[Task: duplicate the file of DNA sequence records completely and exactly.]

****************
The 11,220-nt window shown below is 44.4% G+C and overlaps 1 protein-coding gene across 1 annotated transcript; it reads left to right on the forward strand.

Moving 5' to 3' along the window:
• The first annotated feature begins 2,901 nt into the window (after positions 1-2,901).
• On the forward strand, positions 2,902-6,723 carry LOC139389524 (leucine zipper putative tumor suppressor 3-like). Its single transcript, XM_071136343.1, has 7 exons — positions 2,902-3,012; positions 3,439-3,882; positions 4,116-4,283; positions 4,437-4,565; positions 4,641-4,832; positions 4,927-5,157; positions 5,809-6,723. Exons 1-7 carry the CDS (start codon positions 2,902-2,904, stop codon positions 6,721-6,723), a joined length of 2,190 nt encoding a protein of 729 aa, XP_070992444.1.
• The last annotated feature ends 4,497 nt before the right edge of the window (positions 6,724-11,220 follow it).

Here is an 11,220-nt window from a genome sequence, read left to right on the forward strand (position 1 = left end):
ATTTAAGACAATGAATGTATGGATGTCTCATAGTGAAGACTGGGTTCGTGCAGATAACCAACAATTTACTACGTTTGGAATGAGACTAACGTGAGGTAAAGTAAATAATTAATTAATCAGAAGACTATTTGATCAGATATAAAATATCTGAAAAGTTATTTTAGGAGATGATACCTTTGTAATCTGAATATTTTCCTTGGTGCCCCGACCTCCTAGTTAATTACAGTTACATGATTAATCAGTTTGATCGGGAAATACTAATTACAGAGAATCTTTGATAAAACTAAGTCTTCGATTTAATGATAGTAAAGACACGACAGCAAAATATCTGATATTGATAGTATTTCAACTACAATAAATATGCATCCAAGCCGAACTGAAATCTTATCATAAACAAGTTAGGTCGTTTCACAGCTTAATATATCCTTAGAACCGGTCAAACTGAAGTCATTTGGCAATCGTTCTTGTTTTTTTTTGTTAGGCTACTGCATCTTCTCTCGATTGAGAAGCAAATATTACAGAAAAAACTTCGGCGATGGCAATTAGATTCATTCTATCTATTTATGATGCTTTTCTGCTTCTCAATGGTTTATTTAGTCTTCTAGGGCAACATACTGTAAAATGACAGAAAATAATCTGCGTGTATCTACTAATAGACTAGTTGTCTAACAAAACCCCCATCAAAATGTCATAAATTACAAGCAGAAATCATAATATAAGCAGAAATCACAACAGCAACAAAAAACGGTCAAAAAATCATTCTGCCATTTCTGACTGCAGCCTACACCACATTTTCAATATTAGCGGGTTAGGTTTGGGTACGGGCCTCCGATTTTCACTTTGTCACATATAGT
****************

The 11,220-nt window shown below is 44.4% G+C and overlaps 1 protein-coding gene across 1 annotated transcript; it reads left to right on the forward strand.

Moving 5' to 3' along the window:
• The first annotated feature begins 2,901 nt into the window (after positions 1-2,901).
• On the forward strand, positions 2,902-6,723 carry LOC139389524 (leucine zipper putative tumor suppressor 3-like). Its single transcript, XM_071136343.1, has 7 exons — positions 2,902-3,012; positions 3,439-3,882; positions 4,116-4,283; positions 4,437-4,565; positions 4,641-4,832; positions 4,927-5,157; positions 5,809-6,723. Exons 1-7 carry the CDS (start codon positions 2,902-2,904, stop codon positions 6,721-6,723), a joined length of 2,190 nt encoding a protein of 729 aa, XP_070992444.1.
• The last annotated feature ends 4,497 nt before the right edge of the window (positions 6,724-11,220 follow it).

Here is an 11,220-nt window from a genome sequence, read left to right on the forward strand (position 1 = left end):
ATTTAAGACAATGAATGTATGGATGTCTCATAGTGAAGACTGGGTTCGTGCAGATAACCAACAATTTACTACGTTTGGAATGAGACTAACGTGAGGTAAAGTAAATAATTAATTAATCAGAAGACTATTTGATCAGATATAAAATATCTGAAAAGTTATTTTAGGAGATGATACCTTTGTAATCTGAATATTTTCCTTGGTGCCCCGACCTCCTAGTTAATTACAGTTACATGATTAATCAGTTTGATCGGGAAATACTAATTACAGAGAATCTTTGATAAAACTAAGTCTTCGATTTAATGATAGTAAAGACACGACAGCAAAATATCTGATATTGATAGTATTTCAACTACAATAAATATGCATCCAAGCCGAACTGAAATCTTATCATAAACAAGTTAGGTCGTTTCACAGCTTAATATATCCTTAGAACCGGTCAAACTGAAGTCATTTGGCAATCGTTCTTGTTTTTTTTTGTTAGGCTACTGCATCTTCTCTCGATTGAGAAGCAAATATTACAGAAAAAACTTCGGCGATGGCAATTAGATTCATTCTATCTATTTATGATGCTTTTCTGCTTCTCAATGGTTTATTTAGTCTTCTAGGGCAACATACTGTAAAATGACAGAAAATAATCTGCGTGTATCTACTAATAGACTAGTTGTCTAACAAAACCCCCATCAAAATGTCATAAATTACAAGCAGAAATCATAATATAAGCAGAAATCACAACAGCAACAAAAAACGGTCAAAAAATCATTCTGCCATTTCTGACTGCAGCCTACACCACATTTTCAATATTAGCGGGTTAGGTTTGGGTACGGGCCTCCGATTTTCACTTTGTCACATATAGT